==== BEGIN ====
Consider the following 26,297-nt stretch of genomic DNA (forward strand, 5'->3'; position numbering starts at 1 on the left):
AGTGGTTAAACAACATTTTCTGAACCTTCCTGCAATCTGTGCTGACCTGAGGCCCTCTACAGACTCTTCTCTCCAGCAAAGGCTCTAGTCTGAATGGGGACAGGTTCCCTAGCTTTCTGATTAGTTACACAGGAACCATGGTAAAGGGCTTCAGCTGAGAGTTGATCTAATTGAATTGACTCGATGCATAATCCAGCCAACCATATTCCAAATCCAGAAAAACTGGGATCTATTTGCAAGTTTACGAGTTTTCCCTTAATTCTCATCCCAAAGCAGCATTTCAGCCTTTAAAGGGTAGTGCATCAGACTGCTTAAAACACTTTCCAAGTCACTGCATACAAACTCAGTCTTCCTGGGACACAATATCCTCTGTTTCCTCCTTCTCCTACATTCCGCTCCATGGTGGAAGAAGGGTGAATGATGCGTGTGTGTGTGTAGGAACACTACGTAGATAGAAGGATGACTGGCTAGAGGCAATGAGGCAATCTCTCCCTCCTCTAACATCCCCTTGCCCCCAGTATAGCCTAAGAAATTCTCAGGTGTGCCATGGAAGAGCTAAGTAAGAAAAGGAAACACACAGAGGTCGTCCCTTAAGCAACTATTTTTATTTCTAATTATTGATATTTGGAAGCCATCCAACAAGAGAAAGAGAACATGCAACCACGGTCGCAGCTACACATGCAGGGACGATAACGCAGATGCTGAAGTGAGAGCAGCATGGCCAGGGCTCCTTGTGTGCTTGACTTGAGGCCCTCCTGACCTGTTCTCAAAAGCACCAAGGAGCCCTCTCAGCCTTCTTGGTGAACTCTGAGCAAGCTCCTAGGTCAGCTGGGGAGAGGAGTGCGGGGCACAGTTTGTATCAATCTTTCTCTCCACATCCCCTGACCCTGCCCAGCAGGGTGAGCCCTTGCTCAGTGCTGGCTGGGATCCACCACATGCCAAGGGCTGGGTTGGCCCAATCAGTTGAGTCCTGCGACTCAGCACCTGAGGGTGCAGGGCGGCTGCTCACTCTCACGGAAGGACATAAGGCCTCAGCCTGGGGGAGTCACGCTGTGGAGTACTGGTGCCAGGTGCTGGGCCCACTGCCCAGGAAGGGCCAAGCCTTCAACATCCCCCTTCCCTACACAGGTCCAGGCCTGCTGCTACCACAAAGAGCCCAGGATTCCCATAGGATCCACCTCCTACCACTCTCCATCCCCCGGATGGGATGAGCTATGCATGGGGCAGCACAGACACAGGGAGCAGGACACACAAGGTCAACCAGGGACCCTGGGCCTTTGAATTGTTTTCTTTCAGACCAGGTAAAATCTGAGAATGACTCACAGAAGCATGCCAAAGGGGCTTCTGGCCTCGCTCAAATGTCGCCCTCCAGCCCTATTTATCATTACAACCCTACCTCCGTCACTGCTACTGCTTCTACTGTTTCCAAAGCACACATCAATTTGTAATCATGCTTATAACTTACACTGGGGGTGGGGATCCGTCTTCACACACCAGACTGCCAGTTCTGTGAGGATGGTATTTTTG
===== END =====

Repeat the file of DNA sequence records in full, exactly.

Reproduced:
Consider the following 26,297-nt stretch of genomic DNA (forward strand, 5'->3'; position numbering starts at 1 on the left):
AGTGGTTAAACAACATTTTCTGAACCTTCCTGCAATCTGTGCTGACCTGAGGCCCTCTACAGACTCTTCTCTCCAGCAAAGGCTCTAGTCTGAATGGGGACAGGTTCCCTAGCTTTCTGATTAGTTACACAGGAACCATGGTAAAGGGCTTCAGCTGAGAGTTGATCTAATTGAATTGACTCGATGCATAATCCAGCCAACCATATTCCAAATCCAGAAAAACTGGGATCTATTTGCAAGTTTACGAGTTTTCCCTTAATTCTCATCCCAAAGCAGCATTTCAGCCTTTAAAGGGTAGTGCATCAGACTGCTTAAAACACTTTCCAAGTCACTGCATACAAACTCAGTCTTCCTGGGACACAATATCCTCTGTTTCCTCCTTCTCCTACATTCCGCTCCATGGTGGAAGAAGGGTGAATGATGCGTGTGTGTGTGTAGGAACACTACGTAGATAGAAGGATGACTGGCTAGAGGCAATGAGGCAATCTCTCCCTCCTCTAACATCCCCTTGCCCCCAGTATAGCCTAAGAAATTCTCAGGTGTGCCATGGAAGAGCTAAGTAAGAAAAGGAAACACACAGAGGTCGTCCCTTAAGCAACTATTTTTATTTCTAATTATTGATATTTGGAAGCCATCCAACAAGAGAAAGAGAACATGCAACCACGGTCGCAGCTACACATGCAGGGACGATAACGCAGATGCTGAAGTGAGAGCAGCATGGCCAGGGCTCCTTGTGTGCTTGACTTGAGGCCCTCCTGACCTGTTCTCAAAAGCACCAAGGAGCCCTCTCAGCCTTCTTGGTGAACTCTGAGCAAGCTCCTAGGTCAGCTGGGGAGAGGAGTGCGGGGCACAGTTTGTATCAATCTTTCTCTCCACATCCCCTGACCCTGCCCAGCAGGGTGAGCCCTTGCTCAGTGCTGGCTGGGATCCACCACATGCCAAGGGCTGGGTTGGCCCAATCAGTTGAGTCCTGCGACTCAGCACCTGAGGGTGCAGGGCGGCTGCTCACTCTCACGGAAGGACATAAGGCCTCAGCCTGGGGGAGTCACGCTGTGGAGTACTGGTGCCAGGTGCTGGGCCCACTGCCCAGGAAGGGCCAAGCCTTCAACATCCCCCTTCCCTACACAGGTCCAGGCCTGCTGCTACCACAAAGAGCCCAGGATTCCCATAGGATCCACCTCCTACCACTCTCCATCCCCCGGATGGGATGAGCTATGCATGGGGCAGCACAGACACAGGGAGCAGGACACACAAGGTCAACCAGGGACCCTGGGCCTTTGAATTGTTTTCTTTCAGACCAGGTAAAATCTGAGAATGACTCACAGAAGCATGCCAAAGGGGCTTCTGGCCTCGCTCAAATGTCGCCCTCCAGCCCTATTTATCATTACAACCCTACCTCCGTCACTGCTACTGCTTCTACTGTTTCCAAAGCACACATCAATTTGTAATCATGCTTATAACTTACACTGGGGGTGGGGATCCGTCTTCACACACCAGACTGCCAGTTCTGTGAGGATGGTATTTTTG